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Property management firm fined £30,000 over fire safety failings

Chilling details of a fire in a Palmers Green apartment block four years ago reveal how its 20 residents narrowly escaped death after a fire broke out in a stairwell.

Nigel Lewis

property management

A property management company operating residential properties across London and the South East is to pay fines and costs totalling £30,000 after pleading guilty to a series of fire safety failings at an address in Palmers Green, North London.

Seven-year-old firm Harper Stone Property Ltd was taken to court following a fire four years ago in the stairwell of the apartment block which, although it did not lead to a loss or life, was a close call for its 20 residents including one who had to be rescued by the fire brigade from a window sill.

The fire broke out within the common stairwell of the ground floor of the four-storey block on 14th August 2016, spreading through the stairwell to the third floor and preventing residents from leaving via the main stairs.

Following the blaze, a London Fire Brigade (LFB) inspection of the property revealed several breaches of the Regulatory Reform (Fire Safety) Order 2005. This is a set of rules created out of the Regulatory Reform Act 2001 that requires any person who has some level of control of a premises to take reasonable steps to reduce the risk from a fire and make sure people can safely escape if there is one.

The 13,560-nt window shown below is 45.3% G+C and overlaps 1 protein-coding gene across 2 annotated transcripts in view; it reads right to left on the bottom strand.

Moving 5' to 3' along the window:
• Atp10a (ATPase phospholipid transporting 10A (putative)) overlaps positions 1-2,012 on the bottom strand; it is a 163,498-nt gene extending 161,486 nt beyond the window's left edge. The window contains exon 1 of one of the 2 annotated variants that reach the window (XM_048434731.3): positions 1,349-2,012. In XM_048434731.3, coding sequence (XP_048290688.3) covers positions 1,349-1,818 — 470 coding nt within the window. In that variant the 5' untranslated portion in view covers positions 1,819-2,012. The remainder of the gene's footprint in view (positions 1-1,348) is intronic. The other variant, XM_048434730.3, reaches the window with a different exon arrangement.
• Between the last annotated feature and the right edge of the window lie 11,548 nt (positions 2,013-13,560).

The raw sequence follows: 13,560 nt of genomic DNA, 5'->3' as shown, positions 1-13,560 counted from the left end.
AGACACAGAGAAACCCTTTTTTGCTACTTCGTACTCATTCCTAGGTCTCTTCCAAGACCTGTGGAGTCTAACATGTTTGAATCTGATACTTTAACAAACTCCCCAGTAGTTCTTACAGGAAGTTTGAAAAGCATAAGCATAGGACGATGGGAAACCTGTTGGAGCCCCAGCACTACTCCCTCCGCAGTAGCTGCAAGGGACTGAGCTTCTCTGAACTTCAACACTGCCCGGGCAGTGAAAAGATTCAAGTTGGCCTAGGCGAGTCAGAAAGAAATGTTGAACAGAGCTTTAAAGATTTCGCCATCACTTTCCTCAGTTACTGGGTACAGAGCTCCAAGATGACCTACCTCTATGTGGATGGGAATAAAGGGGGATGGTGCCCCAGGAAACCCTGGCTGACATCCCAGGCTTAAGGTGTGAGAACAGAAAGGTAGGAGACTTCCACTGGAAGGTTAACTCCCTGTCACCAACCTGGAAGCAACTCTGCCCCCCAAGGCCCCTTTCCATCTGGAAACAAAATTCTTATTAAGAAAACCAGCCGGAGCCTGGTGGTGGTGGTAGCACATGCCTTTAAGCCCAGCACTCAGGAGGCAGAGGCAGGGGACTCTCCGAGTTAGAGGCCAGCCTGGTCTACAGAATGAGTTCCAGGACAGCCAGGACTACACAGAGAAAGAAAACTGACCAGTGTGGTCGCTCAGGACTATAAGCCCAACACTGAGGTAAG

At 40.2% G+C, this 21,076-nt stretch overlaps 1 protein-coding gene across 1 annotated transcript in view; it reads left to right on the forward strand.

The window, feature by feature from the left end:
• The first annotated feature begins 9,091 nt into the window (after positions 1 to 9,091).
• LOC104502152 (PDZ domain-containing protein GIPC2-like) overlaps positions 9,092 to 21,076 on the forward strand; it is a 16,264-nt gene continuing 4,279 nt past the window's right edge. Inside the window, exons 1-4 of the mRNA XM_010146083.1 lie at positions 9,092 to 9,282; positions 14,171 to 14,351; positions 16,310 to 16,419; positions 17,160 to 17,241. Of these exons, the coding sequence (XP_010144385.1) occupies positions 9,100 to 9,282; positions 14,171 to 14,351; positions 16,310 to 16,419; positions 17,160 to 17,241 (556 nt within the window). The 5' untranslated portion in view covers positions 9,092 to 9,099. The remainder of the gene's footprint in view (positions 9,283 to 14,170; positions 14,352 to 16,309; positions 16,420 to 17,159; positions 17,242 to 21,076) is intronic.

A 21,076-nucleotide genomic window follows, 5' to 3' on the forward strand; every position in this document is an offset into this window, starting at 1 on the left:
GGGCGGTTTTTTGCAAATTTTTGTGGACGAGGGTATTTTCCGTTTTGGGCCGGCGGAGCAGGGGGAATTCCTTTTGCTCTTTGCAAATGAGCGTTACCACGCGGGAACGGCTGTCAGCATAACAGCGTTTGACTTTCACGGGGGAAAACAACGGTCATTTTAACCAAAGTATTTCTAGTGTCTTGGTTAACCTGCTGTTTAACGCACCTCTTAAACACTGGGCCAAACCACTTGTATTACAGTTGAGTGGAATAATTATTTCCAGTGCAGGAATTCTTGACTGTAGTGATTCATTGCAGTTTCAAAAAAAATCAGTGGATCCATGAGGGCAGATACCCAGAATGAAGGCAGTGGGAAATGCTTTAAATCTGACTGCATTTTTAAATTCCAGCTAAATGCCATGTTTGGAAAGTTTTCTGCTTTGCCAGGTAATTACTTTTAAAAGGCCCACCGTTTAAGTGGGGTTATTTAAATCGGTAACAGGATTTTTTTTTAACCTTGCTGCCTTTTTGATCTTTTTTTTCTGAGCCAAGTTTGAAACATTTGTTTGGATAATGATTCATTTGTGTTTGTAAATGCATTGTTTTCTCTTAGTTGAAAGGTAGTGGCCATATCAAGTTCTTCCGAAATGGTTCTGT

Inspectors found that property management firm Harper Stone had not assessed what aspects of the premises might pose a threat to the safety of tenants; that there were no emergency lights in the stairwell or common hallways; and that the flat entrances had not been fitted with fire doors.

“There was a fire risk assessment carried out for this premises but those responsible for the building’s management had failed to act on its findings,” says Dan Daly, the LFB’s Assistant Commissioner for Fire Safety (left).

“There’s no excuse for leaving people’s safety to chance, especially when information is so readily available to those with responsibility for safety in buildings to understand what their duties are and ensure they comply with the law.”

Read more about property fires.

February 17, 2020

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